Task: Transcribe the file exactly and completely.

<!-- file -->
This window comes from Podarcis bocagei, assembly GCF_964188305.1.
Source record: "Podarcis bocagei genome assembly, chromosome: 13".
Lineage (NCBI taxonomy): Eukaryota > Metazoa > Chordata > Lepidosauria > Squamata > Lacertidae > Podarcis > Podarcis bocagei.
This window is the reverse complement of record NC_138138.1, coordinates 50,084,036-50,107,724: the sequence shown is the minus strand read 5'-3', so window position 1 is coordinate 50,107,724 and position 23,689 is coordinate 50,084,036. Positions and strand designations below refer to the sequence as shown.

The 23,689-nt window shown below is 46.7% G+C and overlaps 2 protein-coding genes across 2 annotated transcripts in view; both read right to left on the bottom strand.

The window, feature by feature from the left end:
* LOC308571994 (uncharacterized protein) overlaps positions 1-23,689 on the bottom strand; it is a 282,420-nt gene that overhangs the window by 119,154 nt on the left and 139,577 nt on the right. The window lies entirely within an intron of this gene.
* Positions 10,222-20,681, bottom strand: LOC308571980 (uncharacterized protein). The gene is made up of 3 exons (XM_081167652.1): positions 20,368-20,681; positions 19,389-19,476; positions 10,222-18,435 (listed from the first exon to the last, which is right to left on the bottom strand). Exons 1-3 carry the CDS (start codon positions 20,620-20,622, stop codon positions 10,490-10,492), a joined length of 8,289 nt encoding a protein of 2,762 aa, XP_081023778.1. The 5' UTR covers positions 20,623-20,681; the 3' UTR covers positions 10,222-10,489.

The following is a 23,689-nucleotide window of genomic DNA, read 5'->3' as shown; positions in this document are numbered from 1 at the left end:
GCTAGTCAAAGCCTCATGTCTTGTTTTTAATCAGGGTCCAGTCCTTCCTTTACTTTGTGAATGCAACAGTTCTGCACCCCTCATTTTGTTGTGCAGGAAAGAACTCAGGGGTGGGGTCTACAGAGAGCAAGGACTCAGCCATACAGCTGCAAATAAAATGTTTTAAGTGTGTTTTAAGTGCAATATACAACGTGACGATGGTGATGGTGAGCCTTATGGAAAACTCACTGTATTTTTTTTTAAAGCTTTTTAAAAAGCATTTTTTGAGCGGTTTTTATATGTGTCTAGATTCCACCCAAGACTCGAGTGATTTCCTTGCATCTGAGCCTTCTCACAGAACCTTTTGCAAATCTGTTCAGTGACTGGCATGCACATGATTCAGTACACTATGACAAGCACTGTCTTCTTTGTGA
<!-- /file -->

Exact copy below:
This window comes from Podarcis bocagei, assembly GCF_964188305.1.
Source record: "Podarcis bocagei genome assembly, chromosome: 13".
Lineage (NCBI taxonomy): Eukaryota > Metazoa > Chordata > Lepidosauria > Squamata > Lacertidae > Podarcis > Podarcis bocagei.
This window is the reverse complement of record NC_138138.1, coordinates 50,084,036-50,107,724: the sequence shown is the minus strand read 5'-3', so window position 1 is coordinate 50,107,724 and position 23,689 is coordinate 50,084,036. Positions and strand designations below refer to the sequence as shown.

The 23,689-nt window shown below is 46.7% G+C and overlaps 2 protein-coding genes across 2 annotated transcripts in view; both read right to left on the bottom strand.

The window, feature by feature from the left end:
* LOC308571994 (uncharacterized protein) overlaps positions 1-23,689 on the bottom strand; it is a 282,420-nt gene that overhangs the window by 119,154 nt on the left and 139,577 nt on the right. The window lies entirely within an intron of this gene.
* Positions 10,222-20,681, bottom strand: LOC308571980 (uncharacterized protein). The gene is made up of 3 exons (XM_081167652.1): positions 20,368-20,681; positions 19,389-19,476; positions 10,222-18,435 (listed from the first exon to the last, which is right to left on the bottom strand). Exons 1-3 carry the CDS (start codon positions 20,620-20,622, stop codon positions 10,490-10,492), a joined length of 8,289 nt encoding a protein of 2,762 aa, XP_081023778.1. The 5' UTR covers positions 20,623-20,681; the 3' UTR covers positions 10,222-10,489.

The following is a 23,689-nucleotide window of genomic DNA, read 5'->3' as shown; positions in this document are numbered from 1 at the left end:
GCTAGTCAAAGCCTCATGTCTTGTTTTTAATCAGGGTCCAGTCCTTCCTTTACTTTGTGAATGCAACAGTTCTGCACCCCTCATTTTGTTGTGCAGGAAAGAACTCAGGGGTGGGGTCTACAGAGAGCAAGGACTCAGCCATACAGCTGCAAATAAAATGTTTTAAGTGTGTTTTAAGTGCAATATACAACGTGACGATGGTGATGGTGAGCCTTATGGAAAACTCACTGTATTTTTTTTTAAAGCTTTTTAAAAAGCATTTTTTGAGCGGTTTTTATATGTGTCTAGATTCCACCCAAGACTCGAGTGATTTCCTTGCATCTGAGCCTTCTCACAGAACCTTTTGCAAATCTGTTCAGTGACTGGCATGCACATGATTCAGTACACTATGACAAGCACTGTCTTCTTTGTGA